Marketing looks very different now than it did as few as five years ago. And yet most still approach developing strategies from the viewpoints they always knew. They develop for push, when in reality pull strategies are more effective and even scalable.
Peter Kim recently shared 5 thoughts on blogging after a break from posting. I found his comments worth dissecting – let’s have a look:
1. Once momentum is lost, it’s a lot easier for the blog to remain at rest.
This is true, and is the unfortunate reality most blogs succumb to. The companies or people behind a majority of blogs never last long enough to see results (consider only .06% of blogs have a Technorati ranking of 50 or higher, as just one KPI).
You have to love the wiki definition for buzzword:
A buzzword is a term of art or technical jargon that has begun to see use in the wider society outside of its originally narrow technical context by nonspecialists who use the term vaguely or imprecisely. Labelling a term a “buzzword” often perjoratively implies that it is now used pretentiously and inappropriately by individuals with little understanding of its actual meaning who are most interested in impressing others by making their discourse sound more esoteric, obscure, and technical than it otherwise would be.
This definition perfectly describes the largest buzzword of 2009 and 2010: social media.
2009 was a big year for me personally and professionally. Just a few highlights include:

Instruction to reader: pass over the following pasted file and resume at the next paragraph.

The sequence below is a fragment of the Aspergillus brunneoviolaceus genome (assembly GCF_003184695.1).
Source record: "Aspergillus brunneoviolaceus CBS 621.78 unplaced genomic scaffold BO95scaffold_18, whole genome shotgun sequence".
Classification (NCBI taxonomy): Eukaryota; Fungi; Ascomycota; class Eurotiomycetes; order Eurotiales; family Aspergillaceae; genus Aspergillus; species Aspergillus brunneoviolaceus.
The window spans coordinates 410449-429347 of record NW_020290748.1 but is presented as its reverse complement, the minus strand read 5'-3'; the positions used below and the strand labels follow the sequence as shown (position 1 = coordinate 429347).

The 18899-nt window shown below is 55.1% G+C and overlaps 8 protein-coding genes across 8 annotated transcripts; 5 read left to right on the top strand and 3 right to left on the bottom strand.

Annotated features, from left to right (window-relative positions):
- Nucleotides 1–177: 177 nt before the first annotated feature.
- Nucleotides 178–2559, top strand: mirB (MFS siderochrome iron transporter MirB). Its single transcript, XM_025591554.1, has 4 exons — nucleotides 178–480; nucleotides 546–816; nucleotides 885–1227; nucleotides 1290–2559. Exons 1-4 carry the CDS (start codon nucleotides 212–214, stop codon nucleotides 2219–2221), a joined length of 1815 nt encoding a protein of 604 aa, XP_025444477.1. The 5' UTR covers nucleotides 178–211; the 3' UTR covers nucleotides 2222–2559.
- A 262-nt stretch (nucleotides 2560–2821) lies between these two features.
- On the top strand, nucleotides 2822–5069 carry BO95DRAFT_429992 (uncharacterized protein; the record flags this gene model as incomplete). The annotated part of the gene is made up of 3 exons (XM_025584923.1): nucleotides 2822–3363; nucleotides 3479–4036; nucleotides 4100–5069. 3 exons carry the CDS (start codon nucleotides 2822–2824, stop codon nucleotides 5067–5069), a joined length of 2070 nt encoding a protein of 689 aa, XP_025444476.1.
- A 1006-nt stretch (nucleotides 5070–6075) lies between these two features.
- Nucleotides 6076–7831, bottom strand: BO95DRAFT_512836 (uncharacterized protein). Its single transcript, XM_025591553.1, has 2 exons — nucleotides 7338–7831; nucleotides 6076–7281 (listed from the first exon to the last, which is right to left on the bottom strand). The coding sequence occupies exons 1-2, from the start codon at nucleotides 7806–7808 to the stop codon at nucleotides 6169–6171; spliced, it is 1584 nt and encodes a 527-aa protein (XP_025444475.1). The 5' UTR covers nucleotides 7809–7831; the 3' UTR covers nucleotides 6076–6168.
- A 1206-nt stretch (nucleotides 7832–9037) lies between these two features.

- Moving from South Florida to Minneapolis to work at TopRank Online Marketing.
- Speaking at PubCon 2009, liveblogging SES San Jose, liveblogging MIMA 2009, and participating in various other marketing industry events.
- Contributing content to A-list blogs such as Online Marketing Blog and LouisGray.com.
- Releasing a new album of original music as a free download (and being featured for it on the Creative Commons blog). Also releasing a social media mixtape.
- Lots of great conversations generated around the web.
- 2 awards won for previous campaigns.
The other week I analyzed the Business Week social media article. It rubbed me the wrong way for several reasons, however John Sviokla who writes for Harvard Business Review left a comment that well-summarized my main motivation to dissect it:
I don’t care much for birthdays. Or holidays. Or traditions. I’m one of the few people in America who doesn’t watch the superbowl. My peers probably view me as a “bad friend” in that a birthday comes and I don’t treat them any differently than I would on a normal day.
And why should I? Why should any day be treated differently than another? Instead, I hold others in high regard daily and live each moment with the same positive outlook. Instead of perpetually looking forward to occasions which have no real significance other than that assigned by society, I’m awake in each moment.